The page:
Ireland says it has refused to pay hacker’s demands after the Irish healthcare system was hit by a $20m ransomware attack.
Ireland has shut down IT infrastructure for its network on Friday after the country’s health health system was hit by a ransomware attack, with hackers demanding $20 million to regain access to its network.
The disruption has meant that hospitals and treatment clinics have extremely limited access to the Irish health system’s IT infrastructure, with reports of doctors and nurses unable to access patient records, while resorting to handwritten notes.
The Irish National Health Service has said in a statement that “we have taken the precaution of shutting down our IT systems in order to protect them from this attack and to allow us to fully assess the situation with our own security partners.”
A report from Bleeping Computer claims to have screenshots of conversations between the ransomware operators and the Irish health system operator, the Health Service Executive.
In that conversation, the hackers claimed to have captured more than 700GB of data from the HSE, which includes sensitive information on patients, employees, payroll information, financial statements, employee contracts and more.
The hackers wrote that “as you already know, we infiltrated your network and stayed in it for more than 2 weeks (enough to study all your documentation), encrypted your file servers, [and] downloaded all important information.”
“The good news is that we are businessmen. We want to receive ransom for everything that needs to be kept secret, and we don’t want to ruin your business. The amount at which we are ready to meet you and keep everything as collateral is $19,990,00.”
Irish Healthcare System Hit By $20m Ransomware Attack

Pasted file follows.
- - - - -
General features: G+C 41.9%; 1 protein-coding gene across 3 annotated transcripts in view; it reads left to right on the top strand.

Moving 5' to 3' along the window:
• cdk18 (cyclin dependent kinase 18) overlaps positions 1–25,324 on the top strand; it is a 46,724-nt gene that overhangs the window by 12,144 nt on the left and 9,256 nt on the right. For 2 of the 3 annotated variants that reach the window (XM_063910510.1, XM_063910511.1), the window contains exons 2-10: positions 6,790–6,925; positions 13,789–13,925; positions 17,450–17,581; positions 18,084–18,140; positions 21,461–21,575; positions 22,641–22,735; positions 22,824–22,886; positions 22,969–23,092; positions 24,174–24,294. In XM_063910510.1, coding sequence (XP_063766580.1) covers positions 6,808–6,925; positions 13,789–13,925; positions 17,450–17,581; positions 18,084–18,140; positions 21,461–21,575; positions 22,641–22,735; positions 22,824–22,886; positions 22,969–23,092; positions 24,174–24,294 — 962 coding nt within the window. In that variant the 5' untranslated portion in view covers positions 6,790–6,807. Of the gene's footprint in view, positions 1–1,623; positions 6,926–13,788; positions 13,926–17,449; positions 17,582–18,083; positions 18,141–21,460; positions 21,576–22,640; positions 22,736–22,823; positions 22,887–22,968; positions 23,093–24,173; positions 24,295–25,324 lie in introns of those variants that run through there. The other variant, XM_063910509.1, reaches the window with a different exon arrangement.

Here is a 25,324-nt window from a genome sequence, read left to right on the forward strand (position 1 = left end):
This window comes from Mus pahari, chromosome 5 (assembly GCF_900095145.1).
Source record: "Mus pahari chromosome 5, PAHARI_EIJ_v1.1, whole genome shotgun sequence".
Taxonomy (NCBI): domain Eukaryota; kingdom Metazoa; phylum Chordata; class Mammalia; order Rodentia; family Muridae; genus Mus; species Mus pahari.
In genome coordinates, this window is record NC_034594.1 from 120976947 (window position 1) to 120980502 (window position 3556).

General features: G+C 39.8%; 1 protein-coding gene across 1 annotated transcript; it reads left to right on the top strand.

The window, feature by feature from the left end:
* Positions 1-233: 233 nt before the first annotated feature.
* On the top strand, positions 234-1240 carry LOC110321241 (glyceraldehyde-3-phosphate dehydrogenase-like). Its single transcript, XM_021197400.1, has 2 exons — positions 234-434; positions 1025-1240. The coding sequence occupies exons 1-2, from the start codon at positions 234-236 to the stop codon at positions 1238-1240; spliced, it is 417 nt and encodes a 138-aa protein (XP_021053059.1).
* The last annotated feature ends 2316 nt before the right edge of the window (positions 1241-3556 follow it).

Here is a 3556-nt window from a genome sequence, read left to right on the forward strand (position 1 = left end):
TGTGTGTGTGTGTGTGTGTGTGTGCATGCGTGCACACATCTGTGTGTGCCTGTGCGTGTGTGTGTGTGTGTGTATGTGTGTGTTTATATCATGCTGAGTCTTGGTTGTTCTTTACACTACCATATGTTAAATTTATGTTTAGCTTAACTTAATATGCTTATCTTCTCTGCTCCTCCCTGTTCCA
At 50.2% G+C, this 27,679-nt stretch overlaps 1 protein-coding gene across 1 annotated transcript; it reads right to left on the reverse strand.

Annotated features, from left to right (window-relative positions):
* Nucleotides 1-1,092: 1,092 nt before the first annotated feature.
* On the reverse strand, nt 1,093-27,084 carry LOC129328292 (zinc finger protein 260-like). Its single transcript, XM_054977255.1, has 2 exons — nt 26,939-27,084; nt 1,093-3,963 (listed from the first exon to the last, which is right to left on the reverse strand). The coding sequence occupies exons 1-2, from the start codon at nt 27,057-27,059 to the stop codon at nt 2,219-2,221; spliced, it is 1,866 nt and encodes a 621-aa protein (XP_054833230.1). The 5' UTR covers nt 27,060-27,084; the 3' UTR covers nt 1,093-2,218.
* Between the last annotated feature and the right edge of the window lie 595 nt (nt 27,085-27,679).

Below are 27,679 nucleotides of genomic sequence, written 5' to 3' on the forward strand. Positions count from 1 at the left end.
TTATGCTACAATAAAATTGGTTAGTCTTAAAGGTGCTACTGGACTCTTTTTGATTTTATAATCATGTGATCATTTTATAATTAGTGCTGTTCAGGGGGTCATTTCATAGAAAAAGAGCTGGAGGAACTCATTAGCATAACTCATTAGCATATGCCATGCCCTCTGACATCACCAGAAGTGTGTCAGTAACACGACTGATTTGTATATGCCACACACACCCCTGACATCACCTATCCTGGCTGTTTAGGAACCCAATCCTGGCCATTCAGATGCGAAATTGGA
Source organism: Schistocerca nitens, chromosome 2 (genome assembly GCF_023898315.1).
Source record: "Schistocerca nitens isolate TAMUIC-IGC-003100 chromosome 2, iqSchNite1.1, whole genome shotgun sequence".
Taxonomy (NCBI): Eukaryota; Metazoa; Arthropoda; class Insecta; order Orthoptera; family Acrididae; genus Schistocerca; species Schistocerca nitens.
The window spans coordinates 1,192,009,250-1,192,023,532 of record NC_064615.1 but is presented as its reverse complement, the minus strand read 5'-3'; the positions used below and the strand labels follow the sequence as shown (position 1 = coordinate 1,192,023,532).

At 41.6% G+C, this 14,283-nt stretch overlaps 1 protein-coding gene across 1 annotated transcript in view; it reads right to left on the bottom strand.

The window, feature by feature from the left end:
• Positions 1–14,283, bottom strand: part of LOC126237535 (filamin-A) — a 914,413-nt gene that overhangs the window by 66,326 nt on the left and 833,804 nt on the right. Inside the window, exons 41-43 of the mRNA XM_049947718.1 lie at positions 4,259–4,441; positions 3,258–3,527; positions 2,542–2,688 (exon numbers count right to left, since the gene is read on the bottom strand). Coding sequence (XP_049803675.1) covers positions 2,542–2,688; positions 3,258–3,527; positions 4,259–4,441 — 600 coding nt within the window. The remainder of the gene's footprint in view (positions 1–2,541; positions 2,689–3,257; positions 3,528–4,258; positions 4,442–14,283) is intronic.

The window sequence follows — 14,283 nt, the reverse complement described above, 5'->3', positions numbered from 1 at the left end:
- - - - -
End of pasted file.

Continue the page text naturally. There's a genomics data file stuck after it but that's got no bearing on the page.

Ireland’s Prime Minister, Taoiseach Michael Martin has issued a public statement saying that after consulting law enforcement and cyber security experts, Ireland will not be paying the demands of the hackers.
“We’re dealing with this in accordance with the advice we’ve received from cyber security experts, and I think we’re very clear that we will not be paying any ransom, or engaging in any of that sort of stuff, so we’re very clear on that, so the work continues.”
The Irish Health System was targeted with a form of ransomware that is known to originate from Russia, known as the Conti ransomware operation. Organisations are often targeted with phishing campaigns through malicious emails, and if certain links are clicked, the hackers can gain access to a network and begin installing malware into the network.
Bleeping Computer writes that “using this remote access, the threat actors spread laterally through a network while stealing credentials and harvesting unencrypted data stored on workstations and servers.”
“Once the hackers have stolen everything of value and gained access to Windows domain credentials, they wait for a quiet time during the week and deploy the ransomware on the network to encrypt all of its devices. The Conti gang then uses the stolen data as leverage to force a victim into paying a ransom by threatening to release it on their ransom data leak site if they are not paid.”
This is the third story of cyber criminals targeting healthcare infrastructure with ransomware attacks in the space of two weeks, after we reported on a cyber attack launched against Australian and U.S. healthcare providers.
Hackers often target healthcare organisations due to the sensitive nature of the data they collect, and the severity of the aftermath and clean-up in the event of a wide scale attack targeting vital health infrastructure.